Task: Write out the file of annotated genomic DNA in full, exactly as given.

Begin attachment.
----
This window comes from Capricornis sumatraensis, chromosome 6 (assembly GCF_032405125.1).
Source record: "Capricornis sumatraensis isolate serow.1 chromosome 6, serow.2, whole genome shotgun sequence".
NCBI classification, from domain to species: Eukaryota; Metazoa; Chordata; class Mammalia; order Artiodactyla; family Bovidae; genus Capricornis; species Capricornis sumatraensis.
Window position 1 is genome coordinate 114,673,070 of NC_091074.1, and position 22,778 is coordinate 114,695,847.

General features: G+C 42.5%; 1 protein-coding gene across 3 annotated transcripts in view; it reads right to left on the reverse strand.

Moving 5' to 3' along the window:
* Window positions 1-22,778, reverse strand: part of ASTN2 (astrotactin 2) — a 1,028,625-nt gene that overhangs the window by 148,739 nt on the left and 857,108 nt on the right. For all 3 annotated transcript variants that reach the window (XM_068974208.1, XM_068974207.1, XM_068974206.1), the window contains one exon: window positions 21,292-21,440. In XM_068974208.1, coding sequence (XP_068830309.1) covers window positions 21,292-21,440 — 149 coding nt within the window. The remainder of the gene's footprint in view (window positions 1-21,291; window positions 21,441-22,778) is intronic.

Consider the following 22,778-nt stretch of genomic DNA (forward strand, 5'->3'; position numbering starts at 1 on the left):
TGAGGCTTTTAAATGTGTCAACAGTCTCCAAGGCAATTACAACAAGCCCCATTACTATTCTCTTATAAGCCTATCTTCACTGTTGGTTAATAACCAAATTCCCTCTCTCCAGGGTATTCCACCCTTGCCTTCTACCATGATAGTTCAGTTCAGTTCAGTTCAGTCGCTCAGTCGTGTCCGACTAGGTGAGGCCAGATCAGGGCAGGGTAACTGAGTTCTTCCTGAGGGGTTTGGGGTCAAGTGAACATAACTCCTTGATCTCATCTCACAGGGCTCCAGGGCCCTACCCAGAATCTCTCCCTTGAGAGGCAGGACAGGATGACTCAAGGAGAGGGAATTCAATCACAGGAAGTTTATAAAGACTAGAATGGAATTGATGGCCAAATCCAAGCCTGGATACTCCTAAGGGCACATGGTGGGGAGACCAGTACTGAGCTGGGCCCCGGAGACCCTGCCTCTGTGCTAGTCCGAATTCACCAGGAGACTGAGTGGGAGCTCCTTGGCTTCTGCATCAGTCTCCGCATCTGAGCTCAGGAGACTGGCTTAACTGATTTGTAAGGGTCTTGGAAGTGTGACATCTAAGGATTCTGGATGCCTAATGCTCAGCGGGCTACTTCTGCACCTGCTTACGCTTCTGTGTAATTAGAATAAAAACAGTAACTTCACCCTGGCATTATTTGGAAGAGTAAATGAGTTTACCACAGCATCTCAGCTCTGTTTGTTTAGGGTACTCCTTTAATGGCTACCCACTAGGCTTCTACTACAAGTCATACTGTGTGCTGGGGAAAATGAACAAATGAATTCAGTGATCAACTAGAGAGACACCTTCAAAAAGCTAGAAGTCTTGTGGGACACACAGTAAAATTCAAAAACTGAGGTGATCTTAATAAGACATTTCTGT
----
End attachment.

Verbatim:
This window comes from Capricornis sumatraensis, chromosome 6 (assembly GCF_032405125.1).
Source record: "Capricornis sumatraensis isolate serow.1 chromosome 6, serow.2, whole genome shotgun sequence".
NCBI classification, from domain to species: Eukaryota; Metazoa; Chordata; class Mammalia; order Artiodactyla; family Bovidae; genus Capricornis; species Capricornis sumatraensis.
Window position 1 is genome coordinate 114,673,070 of NC_091074.1, and position 22,778 is coordinate 114,695,847.

General features: G+C 42.5%; 1 protein-coding gene across 3 annotated transcripts in view; it reads right to left on the reverse strand.

Moving 5' to 3' along the window:
* Window positions 1-22,778, reverse strand: part of ASTN2 (astrotactin 2) — a 1,028,625-nt gene that overhangs the window by 148,739 nt on the left and 857,108 nt on the right. For all 3 annotated transcript variants that reach the window (XM_068974208.1, XM_068974207.1, XM_068974206.1), the window contains one exon: window positions 21,292-21,440. In XM_068974208.1, coding sequence (XP_068830309.1) covers window positions 21,292-21,440 — 149 coding nt within the window. The remainder of the gene's footprint in view (window positions 1-21,291; window positions 21,441-22,778) is intronic.

Consider the following 22,778-nt stretch of genomic DNA (forward strand, 5'->3'; position numbering starts at 1 on the left):
TGAGGCTTTTAAATGTGTCAACAGTCTCCAAGGCAATTACAACAAGCCCCATTACTATTCTCTTATAAGCCTATCTTCACTGTTGGTTAATAACCAAATTCCCTCTCTCCAGGGTATTCCACCCTTGCCTTCTACCATGATAGTTCAGTTCAGTTCAGTTCAGTCGCTCAGTCGTGTCCGACTAGGTGAGGCCAGATCAGGGCAGGGTAACTGAGTTCTTCCTGAGGGGTTTGGGGTCAAGTGAACATAACTCCTTGATCTCATCTCACAGGGCTCCAGGGCCCTACCCAGAATCTCTCCCTTGAGAGGCAGGACAGGATGACTCAAGGAGAGGGAATTCAATCACAGGAAGTTTATAAAGACTAGAATGGAATTGATGGCCAAATCCAAGCCTGGATACTCCTAAGGGCACATGGTGGGGAGACCAGTACTGAGCTGGGCCCCGGAGACCCTGCCTCTGTGCTAGTCCGAATTCACCAGGAGACTGAGTGGGAGCTCCTTGGCTTCTGCATCAGTCTCCGCATCTGAGCTCAGGAGACTGGCTTAACTGATTTGTAAGGGTCTTGGAAGTGTGACATCTAAGGATTCTGGATGCCTAATGCTCAGCGGGCTACTTCTGCACCTGCTTACGCTTCTGTGTAATTAGAATAAAAACAGTAACTTCACCCTGGCATTATTTGGAAGAGTAAATGAGTTTACCACAGCATCTCAGCTCTGTTTGTTTAGGGTACTCCTTTAATGGCTACCCACTAGGCTTCTACTACAAGTCATACTGTGTGCTGGGGAAAATGAACAAATGAATTCAGTGATCAACTAGAGAGACACCTTCAAAAAGCTAGAAGTCTTGTGGGACACACAGTAAAATTCAAAAACTGAGGTGATCTTAATAAGACATTTCTGT